It’s Never Too Late

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Dr. Meg Meeker shares how mothers can establish strong relationships with their sons.

Many mothers who have been estranged from their sons worry that they can never repair their relationships. The truth is, when it comes to mending a mother-son relationship, it is never too late. Every man wants more from his mother. He either wants more great memories or he wants to heal past hurts because there is only one person who can occupy that particular space in his heart. (A stepmother, aunt, or grandmother can come occupy this place if she bonded with the boy early in his childhood when his biological mother was absent.)

The dynamics of the mother-son love are intense precisely because the love is need based. While the intensity may shift over the years, the significance and impact of a mother’s love never change. Even if she doesn’t remain his primary female relationship, a boy always needs to know that he is loved and accepted by his mother, just as he needs his father’s approval and support. When a child suspects that a mother’s love has shifted or lessened, even at an older, adult age, the ground beneath him feels less solid.

Many single mothers who struggle to try to be both mother and father to their sons become discouraged because their emotional energy runs dry. But the truth is, no one can be both Mom and Dad. A woman can only be Mom, and believe me, this is good enough. So many single mothers exhaust themselves with worry and trying to be something that they can’t be. Yes, a boy needs male influence, so rather than attempting to be a substitute yourself, recruit a good man or two to help you. Ask an uncle or grandfather, a pastor, or a coach to spend a little time with your son. Other men can have a profound influence on sons, so it is important to admit that you can’t do it all, and to learn to ask for help.

One friend of mine, Claire, lost her husband to pancreatic cancer when their three children were five, ten, and twelve. She was despondent and felt overwhelmed by the task of raising three young children on her own. For the first few years, she tried to be both mother and father to her kids. She got a job outside the home, continued to be room mother to her middle son’s class, drove them to sports games, and made lovely dinners every night. As her oldest, Sean, approached puberty, she talked with him about life changes in a way she thought her husband would have.

After two years Claire became exhausted. Sean began acting out. His grades dropped and he began drinking. When she confronted him about what was going on, he refused to talk to her. She believed that his changed behavior was due to his grief over the loss of her husband but she didn’t know what to do. Then Claire had an idea. She went to the youth pastor of her church and told him what was going on at home. The two became friends and she asked the pastor if he had any chores that he needed done at his home. He did and agreed to ask her son to help him around the yard. Over the next few months, the pastor and her son developed a friendship, and Claire got to know the pastor’s wife well.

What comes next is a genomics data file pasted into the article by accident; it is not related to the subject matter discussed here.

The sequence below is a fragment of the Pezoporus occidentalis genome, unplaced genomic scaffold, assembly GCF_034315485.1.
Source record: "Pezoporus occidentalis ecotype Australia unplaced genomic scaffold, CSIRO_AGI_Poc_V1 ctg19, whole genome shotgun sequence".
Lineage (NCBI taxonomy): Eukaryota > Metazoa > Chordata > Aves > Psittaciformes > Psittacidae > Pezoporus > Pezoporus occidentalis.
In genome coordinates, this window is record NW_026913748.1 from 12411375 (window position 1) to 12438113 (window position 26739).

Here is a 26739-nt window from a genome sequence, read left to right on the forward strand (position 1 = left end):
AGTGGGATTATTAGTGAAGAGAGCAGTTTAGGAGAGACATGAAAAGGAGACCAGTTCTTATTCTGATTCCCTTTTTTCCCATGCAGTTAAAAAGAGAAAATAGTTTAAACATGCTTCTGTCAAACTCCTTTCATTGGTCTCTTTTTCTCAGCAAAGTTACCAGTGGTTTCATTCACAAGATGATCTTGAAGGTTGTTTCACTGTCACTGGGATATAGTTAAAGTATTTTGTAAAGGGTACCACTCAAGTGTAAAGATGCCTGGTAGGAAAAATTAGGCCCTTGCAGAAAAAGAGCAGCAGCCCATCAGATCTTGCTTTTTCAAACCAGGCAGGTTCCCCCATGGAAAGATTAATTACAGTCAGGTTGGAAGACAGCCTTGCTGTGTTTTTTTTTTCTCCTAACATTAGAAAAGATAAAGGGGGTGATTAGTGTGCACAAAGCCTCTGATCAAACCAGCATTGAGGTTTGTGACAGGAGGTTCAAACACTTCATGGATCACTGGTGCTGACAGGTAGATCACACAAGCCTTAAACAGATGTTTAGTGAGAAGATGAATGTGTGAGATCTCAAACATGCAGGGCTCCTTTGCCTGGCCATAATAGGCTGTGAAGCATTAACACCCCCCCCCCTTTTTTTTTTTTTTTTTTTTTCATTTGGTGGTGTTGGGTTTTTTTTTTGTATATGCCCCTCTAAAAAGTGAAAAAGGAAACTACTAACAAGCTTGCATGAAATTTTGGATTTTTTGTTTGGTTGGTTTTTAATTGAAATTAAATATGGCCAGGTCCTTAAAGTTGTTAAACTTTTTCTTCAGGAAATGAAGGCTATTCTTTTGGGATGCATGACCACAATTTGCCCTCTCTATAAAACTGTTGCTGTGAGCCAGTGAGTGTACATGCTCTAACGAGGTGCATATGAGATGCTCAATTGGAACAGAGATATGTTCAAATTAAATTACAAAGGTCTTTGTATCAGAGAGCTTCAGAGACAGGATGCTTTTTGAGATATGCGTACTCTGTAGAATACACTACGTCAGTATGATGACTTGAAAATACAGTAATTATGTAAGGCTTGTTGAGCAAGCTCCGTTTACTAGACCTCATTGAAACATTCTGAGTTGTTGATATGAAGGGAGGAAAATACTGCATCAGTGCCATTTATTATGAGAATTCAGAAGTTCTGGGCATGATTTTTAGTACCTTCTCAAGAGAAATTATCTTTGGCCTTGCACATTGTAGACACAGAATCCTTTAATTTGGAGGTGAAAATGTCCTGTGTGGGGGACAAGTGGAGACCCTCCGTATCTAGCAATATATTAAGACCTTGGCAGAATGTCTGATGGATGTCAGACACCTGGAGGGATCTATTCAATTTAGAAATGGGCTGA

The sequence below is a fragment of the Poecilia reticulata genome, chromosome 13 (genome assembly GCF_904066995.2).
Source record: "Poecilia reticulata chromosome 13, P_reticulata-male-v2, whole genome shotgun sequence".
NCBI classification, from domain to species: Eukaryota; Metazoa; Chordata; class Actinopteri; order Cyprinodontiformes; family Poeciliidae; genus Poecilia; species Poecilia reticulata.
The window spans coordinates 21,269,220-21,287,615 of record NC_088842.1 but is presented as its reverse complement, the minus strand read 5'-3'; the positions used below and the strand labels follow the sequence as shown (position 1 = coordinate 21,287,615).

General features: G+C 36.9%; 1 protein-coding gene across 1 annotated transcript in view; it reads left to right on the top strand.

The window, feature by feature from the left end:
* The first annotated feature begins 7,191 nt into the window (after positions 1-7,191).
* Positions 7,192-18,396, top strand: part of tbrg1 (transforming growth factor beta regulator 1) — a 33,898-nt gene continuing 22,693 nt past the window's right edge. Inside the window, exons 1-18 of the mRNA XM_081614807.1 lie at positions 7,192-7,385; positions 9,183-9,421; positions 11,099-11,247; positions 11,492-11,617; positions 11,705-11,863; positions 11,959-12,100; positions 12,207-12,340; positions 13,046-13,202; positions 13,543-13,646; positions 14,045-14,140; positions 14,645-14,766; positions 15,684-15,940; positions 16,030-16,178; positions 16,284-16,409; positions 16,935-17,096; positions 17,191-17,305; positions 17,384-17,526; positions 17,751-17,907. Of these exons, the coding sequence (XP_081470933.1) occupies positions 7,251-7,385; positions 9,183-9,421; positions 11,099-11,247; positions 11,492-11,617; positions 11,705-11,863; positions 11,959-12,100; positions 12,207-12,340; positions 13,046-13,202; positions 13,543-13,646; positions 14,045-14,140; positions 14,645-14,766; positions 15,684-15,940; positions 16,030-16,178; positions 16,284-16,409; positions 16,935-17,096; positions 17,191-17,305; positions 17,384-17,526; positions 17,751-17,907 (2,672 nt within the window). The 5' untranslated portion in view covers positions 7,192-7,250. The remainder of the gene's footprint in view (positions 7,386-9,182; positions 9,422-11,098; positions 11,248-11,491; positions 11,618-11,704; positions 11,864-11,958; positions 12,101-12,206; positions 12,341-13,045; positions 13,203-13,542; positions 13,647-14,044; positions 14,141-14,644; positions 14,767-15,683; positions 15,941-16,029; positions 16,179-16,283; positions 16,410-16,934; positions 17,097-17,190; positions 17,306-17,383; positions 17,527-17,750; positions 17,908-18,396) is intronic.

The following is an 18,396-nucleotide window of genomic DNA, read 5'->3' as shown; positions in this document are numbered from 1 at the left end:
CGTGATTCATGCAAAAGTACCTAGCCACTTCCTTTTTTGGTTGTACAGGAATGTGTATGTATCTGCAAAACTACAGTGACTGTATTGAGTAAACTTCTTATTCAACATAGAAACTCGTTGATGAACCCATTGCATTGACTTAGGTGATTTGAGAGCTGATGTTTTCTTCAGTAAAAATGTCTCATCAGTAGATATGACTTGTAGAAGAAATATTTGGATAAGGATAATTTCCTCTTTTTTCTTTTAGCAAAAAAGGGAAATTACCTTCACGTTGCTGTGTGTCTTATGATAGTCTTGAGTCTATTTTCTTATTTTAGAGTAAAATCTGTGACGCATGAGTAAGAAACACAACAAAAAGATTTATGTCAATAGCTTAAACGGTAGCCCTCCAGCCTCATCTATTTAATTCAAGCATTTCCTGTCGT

The pastor decided to take his family hiking for a week. He called Claire and asked if not only Sean, but all three of her children could accompany him, his wife, and their children on the trip. She was thrilled, and all the kids were, too.

When the trip was over, Sean came home with a renewed sense of joy. Claire could hear it in his voice and see it on his face. He stopped drinking (Claire later found out that her friend had confronted Sean about it earlier) and eventually his grades improved.

Claire admitted to me that she wished she had reached out for help right after her husband died rather than waiting two years. I reminded her that she was doing the best she could and besides, she might not have been ready for help at the time. Trying to be both mother and father might have been her way of coping with her grief at the beginning of her life as a single mom. What advice would she give other mothers, I asked her one day. “That’s easy,” she replied. “Single mothers need to realize two things. First, help is around you, and second, boys need men. It’s hard to admit that we single mothers can’t be everything to our sons, as much as we’d like to be. So we need to swallow hard and ask a good man in our lives to help with our sons—even if it just means spending an hour or so a week with them. It changed Sean’s life and I know it would help other boys, too.”

So if you’ve hit an abnormally difficult time with your son, particularly during puberty and his teenage years, just remember the things we have discussed. First, your son—who appears to hate you now— needs to know that you love him, even in the middle of horrific fights. Second, hang on. If you take the high road with your son and stick to your guns in doing what is good and right, he will come around. I have known mothers whose sons have run away and lived on the streets. I have watched mothers with these “prodigal sons” stay on their knees in prayer year after year. Those whose sons return are the ones who consistently reached out (even when the sons were homeless) just to tell them that they love them.

As hard as it is, it is important to continue to express love, however you can, regardless of the hardship you and your son face. Remember that in a son’s eyes, a mother is always the one who will continue to love him, even when everyone in the rest of his world gives up. Sons long to return to the love of their mothers, I believe, because in their formative years, they bond to us with a love that is based on need that never leaves. It changes, but it never leaves. I believe that this connection between love and need is the very force that pulls our children back to us when disaster strikes.

 

From Strong Mothers, Strong Sons

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